The A-Z of CBD: a glossary of CBD terminology

The flourishing world of CBD has introduced a whole host of new terminology into our everyday vocabulary. This lexicon is a helpful resource if you’re one of the millions of people interested in the potential health benefits that CBD can provide.

The A-Z of CBD: a glossary of CBD terms

 

Maybe you’re looking to purchase a CBD based product for yourself; or maybe you’re interested in researching one of the fastest growing health and wellness movements since, well, ever. Either way, this glossary of commonly used CBD terms and their definitions will help you safely navigate the world of CBD and make informed choices.


As advances are made to research studies and manufacturing techniques, we will update this glossary so you might want to bookmark this page and check back every now and again.


CBD related terms and definitions


0-9


2-AG

2-arachidonoyl glycerol (2-AG) is one of two key endocannabinoids (the other being anandamide) that have an effect on the cannabinoid receptors in the brain, central nervous system, and peripheral systems throughout the human body. 2-AG is a full agonist against both the CB1 and CB2 receptors (see cannabinoid receptors) within the endocannabinoid system (see ECS). 2-AG is the most abundant endocannabinoid and plays an important role in the regulation of appetite, immune system functions, and pain management. It is also thought that 2-AG may also play a role in the inhibition of cancer cell proliferation. Certain phytocannabinoids can mimic 2-AG and replicate its abilities.


A


Agonist

An agonist is a chemical that binds to a receptor and activates the receptor to produce a biological response. Endocannabinoids such as 2-AG and Anandamide are agonists of both the CB1 and CB2 receptors (see cannabinoid receptors) within the endocannabinoid system (see ECS). THC is a direct (and powerful) agonist of the CB1 receptors found in the brain and central nervous system, which is why it has psychoactive effects. CBD, on the other hand, acts as an antagonist to CB1 receptors, which explains why it has the ability to modulate the negative effects of THC by blocking it from activating the CB1 receptors.


Alcohol Extraction

Alcohol extraction is a commonly used extraction method for cannabis to create concentrates for tinctures. During alcohol extraction for the CBD market, dried hemp is first covered in alcohol. This step is often referred to as ‘the wash’. Next the alcohol is separated from the plant material using filters. Then the alcohol is evaporated, leaving behind the whole plant extract (see Full Spectrum). This extract may undergo additional processes to remove any trace amounts of THC; but during those processes, alcohol will no longer be used. See also Tinctures.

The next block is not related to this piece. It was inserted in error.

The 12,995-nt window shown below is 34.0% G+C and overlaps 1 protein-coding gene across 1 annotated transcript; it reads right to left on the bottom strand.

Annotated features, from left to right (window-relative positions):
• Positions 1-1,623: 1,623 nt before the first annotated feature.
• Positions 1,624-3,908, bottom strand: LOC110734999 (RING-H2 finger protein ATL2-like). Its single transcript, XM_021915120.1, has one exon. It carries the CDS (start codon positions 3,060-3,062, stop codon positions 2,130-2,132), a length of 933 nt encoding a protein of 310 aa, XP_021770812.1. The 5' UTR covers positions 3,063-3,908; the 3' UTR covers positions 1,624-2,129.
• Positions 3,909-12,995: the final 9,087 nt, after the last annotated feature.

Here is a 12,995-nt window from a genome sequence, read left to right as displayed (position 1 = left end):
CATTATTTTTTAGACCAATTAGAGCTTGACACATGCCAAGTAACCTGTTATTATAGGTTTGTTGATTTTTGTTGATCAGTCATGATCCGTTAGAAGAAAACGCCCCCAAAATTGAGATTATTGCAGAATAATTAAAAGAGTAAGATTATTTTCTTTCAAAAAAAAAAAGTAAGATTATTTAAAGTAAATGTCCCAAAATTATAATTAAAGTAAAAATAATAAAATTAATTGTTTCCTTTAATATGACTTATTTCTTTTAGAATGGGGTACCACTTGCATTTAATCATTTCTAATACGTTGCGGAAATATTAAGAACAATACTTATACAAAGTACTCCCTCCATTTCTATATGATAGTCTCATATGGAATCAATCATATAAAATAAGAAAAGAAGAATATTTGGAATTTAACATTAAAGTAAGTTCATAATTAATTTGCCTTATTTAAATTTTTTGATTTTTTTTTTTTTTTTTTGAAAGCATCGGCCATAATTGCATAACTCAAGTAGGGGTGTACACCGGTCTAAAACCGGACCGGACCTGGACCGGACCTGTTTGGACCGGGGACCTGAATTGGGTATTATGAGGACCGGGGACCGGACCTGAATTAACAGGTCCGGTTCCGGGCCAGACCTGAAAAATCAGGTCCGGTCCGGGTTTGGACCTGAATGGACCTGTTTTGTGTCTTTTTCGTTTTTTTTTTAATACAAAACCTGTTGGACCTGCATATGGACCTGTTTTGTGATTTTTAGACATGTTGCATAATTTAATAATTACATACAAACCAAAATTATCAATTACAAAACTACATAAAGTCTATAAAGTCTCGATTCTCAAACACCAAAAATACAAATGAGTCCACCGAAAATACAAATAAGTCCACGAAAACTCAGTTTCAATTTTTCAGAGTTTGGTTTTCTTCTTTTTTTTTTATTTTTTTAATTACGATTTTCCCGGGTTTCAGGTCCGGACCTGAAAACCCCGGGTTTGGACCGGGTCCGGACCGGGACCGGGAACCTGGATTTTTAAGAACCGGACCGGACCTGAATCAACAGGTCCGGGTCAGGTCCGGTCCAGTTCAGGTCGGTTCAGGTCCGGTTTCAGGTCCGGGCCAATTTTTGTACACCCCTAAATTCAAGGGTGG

Anandamide

Anandamide, also known as ‘the bliss molecule’ is one of the two main endocannabinoids that our bodies produce, the other being 2-arachidonoyl glycerol (see 2-AG). Levels of anandamide increase naturally when we exercise, and it’s thought to be responsible for the rewarding feeling that exercise promotes, like the “runner’s high”. Anandamide also plays a role in memory and motivation and helps to reduce our sensitivity to pain. Anandamide breaks down quite quickly, and low levels of anandamide are shown to correlate with pain and mental health issues. CBD can help to maintain high levels of anandamide by inhibiting the enzyme that breaks it down (see ECS) so it stays active for longer. This is the main reason why CBD is showing such positive results across physical and mental health conditions.


Anti-bacterial

An antibacterial agent is one that destroys or interferes with the growth and reproduction of bacteria. Researchers have found CBD to have a similar potency to common antibiotics when looking at its ability to kill bacteria. The lab studies also show that CBD is far less likely to cause resistance which is welcome news when compared against the growing rate of antibiotic resistance globally.


Anti-convulsant

Anticonvulsant (also known as anti-epileptic or anti-seizure) drugs are commonly used to treat epilepsy. They are also increasingly being used to treat migraines, bipolar disorder, and borderline personality disorder. Studies have found CBD to be an effective anticonvulsant with the advantage of being non-addictive and causing fewer adverse effects compared with the pharmaceutical alternatives.


Anti-fungal

Anti-fungal medications are used to treat and prevent fungal infections (mycoses) such as athlete’s foot, ringworm, and candidiasis (thrush). One of the key functions of CBD within the cannabis plant is to protect the leaves and flowers from fungal infections. These anti-fungal effects in CBD have been shown to translate to humans by stopping the fungus cells from multiplying and creating an environment where they begin to die off.


Anti-inflammatory

Inflammation is the body’s way of protecting itself after injury and the symptoms include swelling and pain. Certain chronic pain conditions are caused when the immune system triggers an inflammatory response unnecessarily, causing damage to its own tissues. Anti-inflammatory drugs such as NSAIDs or steroids are commonly prescribed for inflammatory conditions. However, long term use of such drugs can have adverse effects. Studies have shown that CBD inhibits inflammatory and neuropathic pain, as well as suppressing inflammatory responses.